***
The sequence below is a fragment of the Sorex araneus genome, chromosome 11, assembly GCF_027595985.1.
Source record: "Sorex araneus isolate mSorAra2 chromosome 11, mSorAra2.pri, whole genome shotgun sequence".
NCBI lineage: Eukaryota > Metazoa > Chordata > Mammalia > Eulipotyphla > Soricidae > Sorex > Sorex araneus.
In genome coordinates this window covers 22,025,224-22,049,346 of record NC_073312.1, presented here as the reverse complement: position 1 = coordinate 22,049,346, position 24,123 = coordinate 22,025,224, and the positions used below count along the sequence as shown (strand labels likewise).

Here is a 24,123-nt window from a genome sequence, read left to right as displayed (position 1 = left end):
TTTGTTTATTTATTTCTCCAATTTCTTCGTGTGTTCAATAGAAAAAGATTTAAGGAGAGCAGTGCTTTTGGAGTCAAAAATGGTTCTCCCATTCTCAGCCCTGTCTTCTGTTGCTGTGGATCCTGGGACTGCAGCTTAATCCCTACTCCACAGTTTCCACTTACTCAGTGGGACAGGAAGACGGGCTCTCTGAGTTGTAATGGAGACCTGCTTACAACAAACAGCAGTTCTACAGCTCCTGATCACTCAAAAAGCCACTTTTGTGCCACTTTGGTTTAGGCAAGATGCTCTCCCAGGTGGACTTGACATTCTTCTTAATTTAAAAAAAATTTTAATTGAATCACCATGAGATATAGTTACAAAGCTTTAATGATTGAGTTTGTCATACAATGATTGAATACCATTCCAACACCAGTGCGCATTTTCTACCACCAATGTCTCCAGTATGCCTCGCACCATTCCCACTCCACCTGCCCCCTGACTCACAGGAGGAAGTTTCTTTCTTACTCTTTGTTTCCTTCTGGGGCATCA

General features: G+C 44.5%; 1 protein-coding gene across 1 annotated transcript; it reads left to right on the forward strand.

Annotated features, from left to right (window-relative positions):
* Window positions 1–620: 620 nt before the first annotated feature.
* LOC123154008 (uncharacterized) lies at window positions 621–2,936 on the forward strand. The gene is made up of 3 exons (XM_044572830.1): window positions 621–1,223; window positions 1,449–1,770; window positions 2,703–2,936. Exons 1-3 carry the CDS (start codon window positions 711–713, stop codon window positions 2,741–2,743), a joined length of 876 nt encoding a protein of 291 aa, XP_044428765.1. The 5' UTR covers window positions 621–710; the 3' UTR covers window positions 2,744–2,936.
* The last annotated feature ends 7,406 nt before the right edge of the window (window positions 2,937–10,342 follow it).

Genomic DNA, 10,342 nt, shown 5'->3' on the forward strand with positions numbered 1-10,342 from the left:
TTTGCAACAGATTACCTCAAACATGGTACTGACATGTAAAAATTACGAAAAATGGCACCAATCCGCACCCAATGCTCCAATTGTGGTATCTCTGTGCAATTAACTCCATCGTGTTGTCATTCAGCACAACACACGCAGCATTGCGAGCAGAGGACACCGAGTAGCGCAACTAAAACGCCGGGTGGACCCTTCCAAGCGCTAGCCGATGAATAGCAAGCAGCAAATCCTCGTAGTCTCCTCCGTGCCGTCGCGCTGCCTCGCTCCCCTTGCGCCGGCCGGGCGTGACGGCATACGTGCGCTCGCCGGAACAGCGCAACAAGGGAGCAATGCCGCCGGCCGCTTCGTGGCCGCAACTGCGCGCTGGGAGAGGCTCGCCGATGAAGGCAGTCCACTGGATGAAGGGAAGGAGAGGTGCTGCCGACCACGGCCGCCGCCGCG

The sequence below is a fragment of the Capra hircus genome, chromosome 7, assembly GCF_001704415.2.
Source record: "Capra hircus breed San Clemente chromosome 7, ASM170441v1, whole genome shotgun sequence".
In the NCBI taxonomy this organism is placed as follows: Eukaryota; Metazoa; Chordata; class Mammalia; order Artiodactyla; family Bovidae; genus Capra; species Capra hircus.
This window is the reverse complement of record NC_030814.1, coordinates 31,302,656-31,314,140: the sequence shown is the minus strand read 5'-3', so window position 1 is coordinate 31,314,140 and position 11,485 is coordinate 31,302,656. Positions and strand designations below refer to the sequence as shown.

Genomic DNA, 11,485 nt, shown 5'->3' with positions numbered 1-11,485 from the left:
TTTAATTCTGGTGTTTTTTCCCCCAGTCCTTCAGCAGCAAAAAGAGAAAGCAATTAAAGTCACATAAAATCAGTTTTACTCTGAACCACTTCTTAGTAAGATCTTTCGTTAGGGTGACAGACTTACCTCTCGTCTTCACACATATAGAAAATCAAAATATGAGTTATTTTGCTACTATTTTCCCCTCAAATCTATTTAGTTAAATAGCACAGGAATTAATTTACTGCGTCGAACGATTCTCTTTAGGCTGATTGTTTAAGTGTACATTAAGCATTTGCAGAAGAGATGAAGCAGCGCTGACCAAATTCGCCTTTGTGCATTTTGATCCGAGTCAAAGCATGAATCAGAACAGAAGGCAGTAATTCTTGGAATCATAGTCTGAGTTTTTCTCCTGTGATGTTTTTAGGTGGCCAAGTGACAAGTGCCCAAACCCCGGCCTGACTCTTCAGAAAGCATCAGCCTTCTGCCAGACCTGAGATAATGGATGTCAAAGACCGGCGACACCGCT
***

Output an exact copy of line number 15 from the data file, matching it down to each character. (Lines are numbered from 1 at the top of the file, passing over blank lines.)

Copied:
Source record: "Capra hircus breed San Clemente chromosome 7, ASM170441v1, whole genome shotgun sequence".